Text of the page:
I’ve written about my Tuesday tradition around listening to the Shostakovich 4th Symphony before–how it came about because I discovered that it was just the right length for my train ride home from downtown. I’ve even written a blog during one of these sessions. The association has become so strong that I’ve become adverse to listening to this one piece on any other day but Tuesday while in transit. So when I found the time yesterday evening to keep up with the tradition, I couldn’t help be buffeted with emotions.
It was only a week ago that I’d ridden the train for the last time and observed my little ritual. It was just a little over six months ago that I made my way down to Nashville to hear the piece performed live, not long after my trip to Montreal. Subsequently, I’d traveled to Cleveland and Grand Rapids for other performances, as well as enjoying a steady stream of local concerts, never guessing at the time that a good portion of all of the plans I’d made for the year would come to naught. By the end of February, I was a little worried. By my birthday on March 5, the situation was becoming more and more worrisome as I attended the James Rhodes Beethoven performance. I decided that day not to attend a planned concert by the New Orford String Quartet on March 8 as the piece I had wanted to hear had been dropped. I attended an SCA event on March 7, and things seemed fairly normal, and a gaming day the following afternoon.
And then, the following Tuesday–that same Tuesday where I rode the train home for the last time–the bottom began to fall out. By Thursday the 12th I had decided not to risk travel to the States, and by a couple of days later all my concerts in March and April had been cancelled. It was that fast. The wonderful world of live classical concerts that I’d been enjoying intensely for the past two years was just gone. Game days and SCA events vanished as well. Suddenly, my world shrank to the confines of my house and a few stores within a radius of less than 10 km. The rest of the world now was confined to my computer or TV screen, or the radio. And the desire to mourn is strong, and it is real.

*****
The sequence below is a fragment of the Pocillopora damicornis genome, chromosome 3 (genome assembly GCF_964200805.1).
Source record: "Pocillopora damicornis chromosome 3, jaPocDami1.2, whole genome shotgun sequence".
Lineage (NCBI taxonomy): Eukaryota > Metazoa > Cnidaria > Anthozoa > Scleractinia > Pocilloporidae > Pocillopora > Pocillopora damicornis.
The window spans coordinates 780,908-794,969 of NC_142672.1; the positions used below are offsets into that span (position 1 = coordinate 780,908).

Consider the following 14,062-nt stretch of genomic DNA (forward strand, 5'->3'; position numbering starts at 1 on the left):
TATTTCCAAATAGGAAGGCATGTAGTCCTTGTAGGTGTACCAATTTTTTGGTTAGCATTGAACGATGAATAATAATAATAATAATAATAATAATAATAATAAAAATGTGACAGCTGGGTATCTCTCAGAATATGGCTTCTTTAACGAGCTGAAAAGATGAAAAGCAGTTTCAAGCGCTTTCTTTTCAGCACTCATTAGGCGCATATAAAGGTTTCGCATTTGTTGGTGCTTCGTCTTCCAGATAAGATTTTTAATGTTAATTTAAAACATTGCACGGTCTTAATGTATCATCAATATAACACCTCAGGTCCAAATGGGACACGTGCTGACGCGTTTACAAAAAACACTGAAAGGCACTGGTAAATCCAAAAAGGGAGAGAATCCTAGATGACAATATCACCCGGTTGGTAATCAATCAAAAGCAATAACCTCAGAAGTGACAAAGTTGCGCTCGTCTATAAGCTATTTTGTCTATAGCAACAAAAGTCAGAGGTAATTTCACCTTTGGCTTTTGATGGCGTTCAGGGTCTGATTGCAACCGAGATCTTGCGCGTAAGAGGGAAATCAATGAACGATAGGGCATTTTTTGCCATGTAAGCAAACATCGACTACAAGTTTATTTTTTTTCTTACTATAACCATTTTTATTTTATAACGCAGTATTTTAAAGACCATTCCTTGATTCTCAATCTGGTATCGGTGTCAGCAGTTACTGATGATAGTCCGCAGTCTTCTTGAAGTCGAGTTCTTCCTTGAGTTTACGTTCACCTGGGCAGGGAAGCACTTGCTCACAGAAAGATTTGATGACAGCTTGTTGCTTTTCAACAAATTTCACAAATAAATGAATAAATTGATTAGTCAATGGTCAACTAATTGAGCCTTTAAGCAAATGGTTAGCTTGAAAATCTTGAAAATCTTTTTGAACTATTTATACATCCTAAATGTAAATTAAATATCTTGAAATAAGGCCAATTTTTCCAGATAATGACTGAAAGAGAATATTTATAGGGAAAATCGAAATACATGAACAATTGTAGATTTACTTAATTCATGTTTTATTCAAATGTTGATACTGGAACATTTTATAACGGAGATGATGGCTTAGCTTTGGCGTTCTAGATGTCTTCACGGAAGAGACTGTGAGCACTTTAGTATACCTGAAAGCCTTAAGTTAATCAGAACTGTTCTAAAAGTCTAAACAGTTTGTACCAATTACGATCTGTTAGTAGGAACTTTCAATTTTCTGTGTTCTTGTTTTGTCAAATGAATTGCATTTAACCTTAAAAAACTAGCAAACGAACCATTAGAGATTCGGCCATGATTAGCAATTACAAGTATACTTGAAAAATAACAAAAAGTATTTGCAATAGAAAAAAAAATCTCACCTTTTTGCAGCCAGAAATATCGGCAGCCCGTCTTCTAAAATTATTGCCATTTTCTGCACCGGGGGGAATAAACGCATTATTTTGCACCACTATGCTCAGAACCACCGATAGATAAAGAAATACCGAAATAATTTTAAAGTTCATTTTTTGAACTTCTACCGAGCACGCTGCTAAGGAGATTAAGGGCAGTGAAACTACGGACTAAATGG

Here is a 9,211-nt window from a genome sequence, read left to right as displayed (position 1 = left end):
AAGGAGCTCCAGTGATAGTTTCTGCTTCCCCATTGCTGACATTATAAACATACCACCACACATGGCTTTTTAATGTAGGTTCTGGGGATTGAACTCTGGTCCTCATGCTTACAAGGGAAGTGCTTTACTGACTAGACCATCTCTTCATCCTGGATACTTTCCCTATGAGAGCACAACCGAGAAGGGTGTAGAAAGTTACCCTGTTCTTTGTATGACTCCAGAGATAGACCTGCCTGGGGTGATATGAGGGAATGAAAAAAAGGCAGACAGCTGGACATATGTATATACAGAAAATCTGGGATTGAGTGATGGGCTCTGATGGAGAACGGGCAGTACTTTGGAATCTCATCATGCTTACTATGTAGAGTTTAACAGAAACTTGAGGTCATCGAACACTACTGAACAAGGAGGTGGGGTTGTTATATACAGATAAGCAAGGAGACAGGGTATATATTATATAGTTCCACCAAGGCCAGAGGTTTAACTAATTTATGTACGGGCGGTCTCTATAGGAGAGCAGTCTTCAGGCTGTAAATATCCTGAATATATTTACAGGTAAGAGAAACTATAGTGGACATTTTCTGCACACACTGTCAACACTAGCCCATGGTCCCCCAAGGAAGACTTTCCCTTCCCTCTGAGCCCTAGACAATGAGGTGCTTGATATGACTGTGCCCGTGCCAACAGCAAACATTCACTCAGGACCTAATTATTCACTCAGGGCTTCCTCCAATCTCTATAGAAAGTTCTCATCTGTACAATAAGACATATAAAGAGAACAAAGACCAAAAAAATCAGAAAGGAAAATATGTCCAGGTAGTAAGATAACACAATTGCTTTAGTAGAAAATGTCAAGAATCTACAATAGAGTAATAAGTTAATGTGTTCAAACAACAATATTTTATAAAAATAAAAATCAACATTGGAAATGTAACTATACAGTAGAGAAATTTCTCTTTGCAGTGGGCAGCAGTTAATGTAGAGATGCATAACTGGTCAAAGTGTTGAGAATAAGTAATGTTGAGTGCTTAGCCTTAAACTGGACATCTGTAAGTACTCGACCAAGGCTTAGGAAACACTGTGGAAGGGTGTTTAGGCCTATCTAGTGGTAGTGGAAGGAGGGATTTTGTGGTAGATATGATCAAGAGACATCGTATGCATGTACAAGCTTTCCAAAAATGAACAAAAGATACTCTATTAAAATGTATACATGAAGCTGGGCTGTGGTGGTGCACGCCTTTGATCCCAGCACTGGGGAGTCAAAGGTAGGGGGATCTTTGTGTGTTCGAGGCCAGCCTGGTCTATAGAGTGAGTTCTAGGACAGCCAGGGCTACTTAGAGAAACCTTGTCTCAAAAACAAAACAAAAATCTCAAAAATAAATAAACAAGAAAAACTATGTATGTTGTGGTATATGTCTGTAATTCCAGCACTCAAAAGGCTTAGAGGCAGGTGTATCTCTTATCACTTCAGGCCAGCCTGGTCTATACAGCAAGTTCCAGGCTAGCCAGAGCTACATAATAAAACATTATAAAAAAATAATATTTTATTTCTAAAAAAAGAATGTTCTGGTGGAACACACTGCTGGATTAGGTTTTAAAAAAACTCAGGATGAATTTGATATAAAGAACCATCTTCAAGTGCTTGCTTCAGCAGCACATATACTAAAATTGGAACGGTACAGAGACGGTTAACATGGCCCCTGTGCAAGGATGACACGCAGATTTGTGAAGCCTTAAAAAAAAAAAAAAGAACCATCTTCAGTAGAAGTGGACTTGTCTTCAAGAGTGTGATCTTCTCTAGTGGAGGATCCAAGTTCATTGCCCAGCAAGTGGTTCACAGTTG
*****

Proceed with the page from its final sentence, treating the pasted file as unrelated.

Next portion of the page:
The music remains. It cannot be taken away. It’s in my memories, but it’s also right at my fingertips. I have CDs and iTunes and YouTube and the Berlin Philharmonic’s Digital Concert Hall. I just received an email from the Montreal Symphony, who will be streaming performances nightly–and maybe, just maybe, they’ll play the performance of the Shostakovich 13th Symphony I didn’t hear–the one where the singer wasn’t ill.
And I realize what an absolute privilege it has been in the last two years–and, indeed, for most of my life–to have gone to so many wonderful performances, to have had the agency to travel where I wanted, when I wanted (within reason, of course). The two concerts in March were to be repeats of favourite works that I heard in January, 2019. I haven’t asked for refunds for any of my tickets–I figure that the arts are going to need a little extra support in these next months. And I will dream of a future beyond the darkness, where, as in springtime, the tender shoots of live orchestral music will emerge to bloom again.